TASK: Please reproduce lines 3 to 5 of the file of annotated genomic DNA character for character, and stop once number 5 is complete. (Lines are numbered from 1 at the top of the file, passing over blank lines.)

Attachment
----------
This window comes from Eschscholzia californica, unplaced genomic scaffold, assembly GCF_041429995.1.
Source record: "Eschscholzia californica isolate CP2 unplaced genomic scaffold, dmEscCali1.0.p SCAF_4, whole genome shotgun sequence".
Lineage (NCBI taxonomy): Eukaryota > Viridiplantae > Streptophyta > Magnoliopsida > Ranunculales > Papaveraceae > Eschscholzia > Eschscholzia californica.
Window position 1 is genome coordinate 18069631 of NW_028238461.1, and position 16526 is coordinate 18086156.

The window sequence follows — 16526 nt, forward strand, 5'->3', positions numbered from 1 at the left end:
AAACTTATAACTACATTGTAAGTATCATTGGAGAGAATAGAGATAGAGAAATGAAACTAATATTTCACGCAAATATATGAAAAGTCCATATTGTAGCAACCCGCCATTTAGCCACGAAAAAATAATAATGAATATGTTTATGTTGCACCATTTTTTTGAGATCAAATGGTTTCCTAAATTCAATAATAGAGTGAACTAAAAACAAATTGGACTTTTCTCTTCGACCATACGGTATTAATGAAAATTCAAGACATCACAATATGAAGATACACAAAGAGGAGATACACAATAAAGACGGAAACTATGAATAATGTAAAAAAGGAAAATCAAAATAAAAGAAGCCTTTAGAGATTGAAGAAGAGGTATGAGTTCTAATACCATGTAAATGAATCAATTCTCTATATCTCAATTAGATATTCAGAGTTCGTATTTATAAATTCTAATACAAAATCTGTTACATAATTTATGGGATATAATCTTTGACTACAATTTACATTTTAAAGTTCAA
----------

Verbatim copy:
Lineage (NCBI taxonomy): Eukaryota > Viridiplantae > Streptophyta > Magnoliopsida > Ranunculales > Papaveraceae > Eschscholzia > Eschscholzia californica.
Window position 1 is genome coordinate 18069631 of NW_028238461.1, and position 16526 is coordinate 18086156.

The window sequence follows — 16526 nt, forward strand, 5'->3', positions numbered from 1 at the left end: